Various fruitlicious crumble

The crumble. No one I have ever met has ever turned away a hot bowl of crunchy, crumbly, apple-y crumble. This time, having desperately needed a dessert hit, and not having managed to venture past the fruit bowl and to the shops, I decided to take the beggars-can’t-be-choosers option and go with what I had. Various fruits.

You will need:
– various fruits. I went with a jumbled concoction of an apple, a couple of plums and a couple of nectarines
– zest and juice of one lemon
– 120g caster sugar
– 120g plain flour
– 100g ground almonds
– 150g butter (chopped)
– a couple of handfuls of chopped / slivered almonds
– nutmeg and cinnamon

Step 1 – Fry-day: this sounds kinda weird but you want to fry the fruits for a bit to get a bit of char on. Melt a tablespoon or so of butter (along with a teensy bit of olive oil) on quite a high heat so they don’t soften heaps (you’ll be baking it later), but go goldy on the outside. During the frying process, add about a teaspoon each of nutmeg and cinnamon and a quarter of the sugar and also the lemon juice.

All fried up

All fried up

Step 2 – The world crumbles: Preheat your oven to 180 degrees celcius. In a bowl, mix your flour, remaining sugar, ground almonds and the butter. Rub together until the mixture turns all crumbly (doesn’t have to be too fine like breadcrumbs).

Eat me

Eat me

Step 3 – Assembly of Fools: place your fruits in a baking dish, toss in the lemon zest and scatter the crumble mixture over the top. On top of that, sprinkle the almonds. Bake for around about 40 mins or until the crumble is golden (and the fruit is tender).


I can, you can, pecan, toucan

I’m not sure where I was going with that title, but I am sure where I’m going with this post: pecan pie. The greatest of all pies, and if you disagree, then we’re absolutely not friends (unless you’re allergic…in which case, how unfortunate).

Anyhoo, pecan pie. Crunchy, nutty, golden, caramelly – what could possibly be better? There are two components to this recipe – the shell and the filling, so it does take a little bit of prep time – but it’s definitely worth it. And you’ll feel ever so vaguely healthy. Anything with nuts in it is good for you, isn’t it?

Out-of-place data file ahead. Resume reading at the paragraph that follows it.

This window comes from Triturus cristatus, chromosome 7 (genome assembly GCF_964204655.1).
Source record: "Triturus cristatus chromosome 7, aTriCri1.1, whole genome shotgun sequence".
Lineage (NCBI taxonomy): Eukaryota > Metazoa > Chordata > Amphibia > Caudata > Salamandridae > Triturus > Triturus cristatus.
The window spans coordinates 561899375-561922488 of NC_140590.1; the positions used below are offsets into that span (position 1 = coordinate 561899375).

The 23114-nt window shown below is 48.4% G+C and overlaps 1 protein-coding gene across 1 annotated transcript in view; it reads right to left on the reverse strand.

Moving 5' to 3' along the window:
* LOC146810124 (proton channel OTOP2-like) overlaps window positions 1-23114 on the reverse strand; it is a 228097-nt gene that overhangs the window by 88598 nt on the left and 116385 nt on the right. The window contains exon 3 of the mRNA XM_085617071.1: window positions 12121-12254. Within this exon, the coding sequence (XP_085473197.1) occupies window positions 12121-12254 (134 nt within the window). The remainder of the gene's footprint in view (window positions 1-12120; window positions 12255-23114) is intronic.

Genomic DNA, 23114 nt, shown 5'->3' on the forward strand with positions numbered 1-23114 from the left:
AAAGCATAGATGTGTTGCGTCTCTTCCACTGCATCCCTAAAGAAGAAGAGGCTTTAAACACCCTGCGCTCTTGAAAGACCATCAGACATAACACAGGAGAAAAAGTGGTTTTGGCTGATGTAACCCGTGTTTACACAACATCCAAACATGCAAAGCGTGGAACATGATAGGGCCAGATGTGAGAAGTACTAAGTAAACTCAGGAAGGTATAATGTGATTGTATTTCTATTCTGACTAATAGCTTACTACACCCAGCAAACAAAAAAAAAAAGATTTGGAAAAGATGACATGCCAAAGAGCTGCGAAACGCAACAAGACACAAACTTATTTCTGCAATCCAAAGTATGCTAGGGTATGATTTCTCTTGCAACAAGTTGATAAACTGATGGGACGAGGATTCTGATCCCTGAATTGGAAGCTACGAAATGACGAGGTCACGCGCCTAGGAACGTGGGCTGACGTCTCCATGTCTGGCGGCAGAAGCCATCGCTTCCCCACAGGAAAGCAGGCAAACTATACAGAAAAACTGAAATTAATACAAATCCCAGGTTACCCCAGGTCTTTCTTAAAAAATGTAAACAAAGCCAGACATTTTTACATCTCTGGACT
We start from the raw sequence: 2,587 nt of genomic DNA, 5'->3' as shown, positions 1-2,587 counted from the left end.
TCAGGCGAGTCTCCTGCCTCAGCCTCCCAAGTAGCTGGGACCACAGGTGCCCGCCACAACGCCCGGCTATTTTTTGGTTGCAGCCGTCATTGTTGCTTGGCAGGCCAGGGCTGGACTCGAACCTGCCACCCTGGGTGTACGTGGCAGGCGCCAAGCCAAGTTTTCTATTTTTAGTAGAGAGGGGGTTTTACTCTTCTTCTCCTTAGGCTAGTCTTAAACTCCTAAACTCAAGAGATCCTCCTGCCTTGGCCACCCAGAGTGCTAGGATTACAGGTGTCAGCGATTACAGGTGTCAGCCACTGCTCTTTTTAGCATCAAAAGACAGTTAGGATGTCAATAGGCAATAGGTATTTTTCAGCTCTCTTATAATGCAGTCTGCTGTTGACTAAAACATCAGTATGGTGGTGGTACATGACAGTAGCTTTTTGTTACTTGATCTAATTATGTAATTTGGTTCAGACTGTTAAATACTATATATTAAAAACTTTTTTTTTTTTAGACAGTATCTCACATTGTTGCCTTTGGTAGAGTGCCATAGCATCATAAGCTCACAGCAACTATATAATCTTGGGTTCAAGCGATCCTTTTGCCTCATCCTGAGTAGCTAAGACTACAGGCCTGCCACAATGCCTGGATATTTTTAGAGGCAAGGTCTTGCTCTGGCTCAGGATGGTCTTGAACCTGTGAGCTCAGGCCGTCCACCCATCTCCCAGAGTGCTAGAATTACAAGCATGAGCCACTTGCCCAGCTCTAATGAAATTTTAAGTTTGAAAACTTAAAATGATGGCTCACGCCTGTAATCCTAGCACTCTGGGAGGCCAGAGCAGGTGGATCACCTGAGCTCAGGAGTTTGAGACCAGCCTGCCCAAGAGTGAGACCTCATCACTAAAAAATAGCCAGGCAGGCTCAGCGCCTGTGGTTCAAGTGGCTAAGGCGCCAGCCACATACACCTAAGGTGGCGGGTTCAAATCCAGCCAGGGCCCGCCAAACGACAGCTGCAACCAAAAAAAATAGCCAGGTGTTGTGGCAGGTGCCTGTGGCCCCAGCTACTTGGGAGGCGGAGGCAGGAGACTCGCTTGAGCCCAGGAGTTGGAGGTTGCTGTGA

First up, the shell. You will need:
– 250 grams plain flour
– 190 grams unsalted butter, chopped
– 1 egg yolk (not strictly necessary, it just acts as a bit of extra shortening and gives the pastry more of that epic golden colour)
– Iced water

Step 1 – the world is crumbling around me: whack the butter and flour into a bowl and start rubbing it together. You want to rub the flour and the butter together so that you ultimately end up with what looks like really course bread crumbs. That way you’ll know the butter has been properly dispersed and you won’t end up with these random oily bits and random crumbly dry bits in your pastry. It usually takes me, say, 5-10 minutes to really get it all mixed. Now add your egg yolk if using.

So crumbly

Along with that, whack in a tablespoon or so of iced water. The idea is to add JUST enough water so that the pastry JUST comes together. Add a tablespoon, have a mix, add another tablespoon if you need (you really shouldn’t need more than that). If you use too much, it’ll basically mean that when you bake your pastry it’ll end up steaming and you’ll have this limp, soggy, sorry wonder instead of a crisp, short, crumbly shell of brilliance. Knead the dough for a couple of moments, flatten it into a disk shape of sorts, wrap in gladwrap and chill for an hour or so. (or longer…if, like me, you’ve forgotten about it)

Something like this…

Step two – shake and bake: Ok, so there’s no shaking per se, but we are baking. Roll out your perfectly chilled pastry into, say, half a centimetre thick. It really doesn’t matter – I’m a fan of a┬ádecent chunk of crispy pastry but you can make it thicker or thinner if you like – it’ll just effect how long you back it for. Lay your pastry in a pie tin (grease it first if it’s not non-stick), use a fork and prick little holes all around (this way you won’t get random air bubbles around the base of your pie crust), cover with baking paper and fill with dry beans / rice / baking stones, and bake at 200 degrees for 10 minutes. Remove the baking paper / weight and bake until just golden.

Pie shell…with a nice little bit where it’s cracked on the left. Oops

Now, the filling. For this one, you’ll need:
– 5 tablespoons of unsalted butter
– 1 cup of golden syrup (well, I never said it was good for you)
– 3/4 cup sugar
– 3 large eggs
– 2 cups of pecans
– pinch of salt

Step 1 – stairway to caramelly heaven: Melt the butter in a saucepan, and simmer it until golden brown (give it a bit of a stir). Let the butter cool to room temperature, then add the golden syrup, sugar and salt and mix it all in. One at a time, whisk in the eggs, and then stir in the pecans. At this point, control your drooling.

Caramelly, pecan-y heaven

Pour this epic sea of deliciousness into your perfectly baked pie shell and bake at 190 degrees celcius (fan forced) for 10 minutes and then turn down to 180 degrees for another 15-20 minutes (or until it looks nice and golden). Let the pie hang out for a while, while the pecans get to know each other. It’ll set and go all treacle-y and also will cool down to avoid the brutal error of eating hot sugar. Ouch! Serve with ice cream, cream or just guzzle by itself!

Yum, yum pig’s bum